John 10:30: “I and the Father are one.” Both historically and currently, Christians have pointed to this passage to show that Jesus indeed claimed equality with God the Father. As with Jesus’ other undeniable claims to be equal with God (cf. Matt. 12:6; John 5:17-18; 8:58-59 et al; Rev. 1:8, 17; 2:8; 22:13; etc.), the response of the Jews in verse 33 is an irrefutable confirmation of Jesus’ claim: “For a good work we do not stone You, but for blasphemy; and because You, being a man, make Yourself out to be God” (emphasis added). This passage also provides a clear refutation to the Oneness view, which erroneously asserts that Jesus is the Father (i.e., the same person).

 

 Ironically, Oneness advocates actually use it as a so-called proof text. However, there are two main points in the passage that eliminates the Oneness notion: 

 

1) The neuter adjective hen (“one”) is used—indicating a unity of essence, not absolute identity. If Jesus wanted to communicate that He was Himself the Father (same person), He certainly would have used the masculine heis (as in Mark 12:29; 1 Tim. 2:5). Renowned Greek grammarian A. T. Robertson comments on the application of the neuter hen in John 10:30: “One (hen). Neuter, not masculine (heis). Not one person (cf. heis in Gal. 3:28), but one essence or nature.”[2] In John 17:21, for example, Jesus prays that His disciples may “be one [hen] even as You, Father, are in Me and I in You, that they also may be in Us.” The same neuter adjective is used.

2) The plural verb esmen (“are”). In contrast to the Oneness interpretation (Jesus is the Father), the Greek contains the plural verb esmen (“I and the Father are one”), not a singular verb such as estin (“is”) or eimi (“am”) in which case the passage would read: “I and the Father is/am one.”

 

Furthermore, Jesus’ claim to deity is not merely found in verse 30. Rather, the passages leading up to verse 30 undeniably prove His claim. In verses 27-29, Jesus claims that He is the Shepherd and that gives His sheep eternal life and no one can snatch them from His or His Father’s hand. Now, the Jews were well acquainted with Psalm 95:7: “For He is our God, and we are the people of His pasture and the sheep of His hand.” Thus, the Jews knew that only Yahweh could make this claim of having sheep in His hand as well as giving them eternal life (cf. Deut. 32:39; Isa. 43:11). So when Jesus made these exclusively divine claims and then added, “I and the Father are one,” it’s easy to understand the response of the Jews: “For a good work we do not stone You, but for blasphemy; and because You, being a man, make Yourself out to be God” (v. 33).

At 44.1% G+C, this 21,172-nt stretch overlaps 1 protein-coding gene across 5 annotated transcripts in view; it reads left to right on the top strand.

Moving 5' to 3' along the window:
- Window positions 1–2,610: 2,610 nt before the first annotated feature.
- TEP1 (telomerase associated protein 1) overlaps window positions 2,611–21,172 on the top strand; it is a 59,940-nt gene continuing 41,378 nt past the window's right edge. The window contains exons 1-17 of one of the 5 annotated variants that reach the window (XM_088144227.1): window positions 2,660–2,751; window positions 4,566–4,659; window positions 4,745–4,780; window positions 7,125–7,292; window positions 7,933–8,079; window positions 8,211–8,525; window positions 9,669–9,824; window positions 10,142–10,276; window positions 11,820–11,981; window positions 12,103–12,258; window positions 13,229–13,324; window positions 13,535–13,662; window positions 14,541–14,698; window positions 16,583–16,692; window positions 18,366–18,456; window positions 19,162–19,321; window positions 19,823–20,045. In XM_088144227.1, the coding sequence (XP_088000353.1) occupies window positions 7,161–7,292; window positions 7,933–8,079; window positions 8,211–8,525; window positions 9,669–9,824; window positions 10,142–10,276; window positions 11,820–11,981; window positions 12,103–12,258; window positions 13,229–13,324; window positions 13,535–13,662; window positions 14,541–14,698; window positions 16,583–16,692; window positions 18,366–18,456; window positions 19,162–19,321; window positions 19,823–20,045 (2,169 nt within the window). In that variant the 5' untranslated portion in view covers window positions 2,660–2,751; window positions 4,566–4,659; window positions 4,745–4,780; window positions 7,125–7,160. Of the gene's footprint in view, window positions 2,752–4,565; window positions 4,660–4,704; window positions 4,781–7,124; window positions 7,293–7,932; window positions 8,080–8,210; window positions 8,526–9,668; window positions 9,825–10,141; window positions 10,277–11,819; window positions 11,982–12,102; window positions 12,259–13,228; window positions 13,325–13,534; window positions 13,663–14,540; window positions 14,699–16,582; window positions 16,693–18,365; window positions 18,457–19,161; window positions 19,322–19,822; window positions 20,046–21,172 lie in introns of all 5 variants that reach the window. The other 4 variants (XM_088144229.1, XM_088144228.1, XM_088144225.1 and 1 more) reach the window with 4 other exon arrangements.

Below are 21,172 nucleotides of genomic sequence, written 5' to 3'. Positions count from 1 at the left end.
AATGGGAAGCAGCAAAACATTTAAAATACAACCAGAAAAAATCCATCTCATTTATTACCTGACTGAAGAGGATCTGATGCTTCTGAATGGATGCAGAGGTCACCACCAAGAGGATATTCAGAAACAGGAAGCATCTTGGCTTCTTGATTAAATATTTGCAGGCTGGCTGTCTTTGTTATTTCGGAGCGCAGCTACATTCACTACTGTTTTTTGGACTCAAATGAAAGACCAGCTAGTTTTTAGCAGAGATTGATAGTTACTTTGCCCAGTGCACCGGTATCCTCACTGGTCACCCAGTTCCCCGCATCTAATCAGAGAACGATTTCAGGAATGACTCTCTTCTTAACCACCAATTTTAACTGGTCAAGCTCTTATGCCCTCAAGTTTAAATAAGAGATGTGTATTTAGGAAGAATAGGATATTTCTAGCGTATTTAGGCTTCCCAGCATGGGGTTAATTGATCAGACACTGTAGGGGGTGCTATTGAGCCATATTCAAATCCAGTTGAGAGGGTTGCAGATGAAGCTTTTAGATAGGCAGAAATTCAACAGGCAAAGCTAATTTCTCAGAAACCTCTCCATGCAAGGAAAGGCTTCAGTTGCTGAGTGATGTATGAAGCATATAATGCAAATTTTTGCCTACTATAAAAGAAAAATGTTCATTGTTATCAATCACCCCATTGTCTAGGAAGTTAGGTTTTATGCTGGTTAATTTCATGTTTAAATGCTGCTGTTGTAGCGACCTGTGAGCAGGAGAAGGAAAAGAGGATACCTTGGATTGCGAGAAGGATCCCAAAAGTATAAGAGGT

If Jesus was only claiming to be “one” with the Father in the sense of mere representation as with judges or Moses, Jesus’ claim would not have warranted blasphemy (cf. Lev. 24:16). In point of fact, Jesus claimed the exclusive attributes of Yahweh in verses 27-29, when He claimed He was one in essence with the Father, which naturally prompted the Jews to stone Him for blasphemy— for making Himself out to be God. The unique way in which Jesus claimed to be the Son of God in the Gospels was tantamount to His claiming to be God the Son—clearly understood by the Jews (cf. Mark 14:61-62; John 5:17-18; 19:7), the apostles (cf. Matt. 16:18; Rom. 1:3-4; the prologue of Hebrews; 1 John 5:12; etc.); the devil (cf. Matt. 4:3); and God the Father (Matt. 3:17; Heb. 1:5-12).  

 

Divine Sonship

 

The context of the prologue (viz. chap. 1) of Hebrews is a sharp contrast between all things created (heavens, earth, and angels) and the eternal Son. In verse 2, the Son is presented as the agent of creation, the Creator (cf. John 1:3; Col. 1:16-17). In verse 3, the Son “is [ōn—“always being”][3] the radiance of His [the Father’s] glory and the exact representation [charaktēr] of His nature [hupostaseōs].” No mere creature can make this claim. In verse 6, we read that “all [pantes] the angels of God” worship the Son. In verse 8, the Father addresses the Son as ho theos (“the God”) whose throne “is forever and ever.”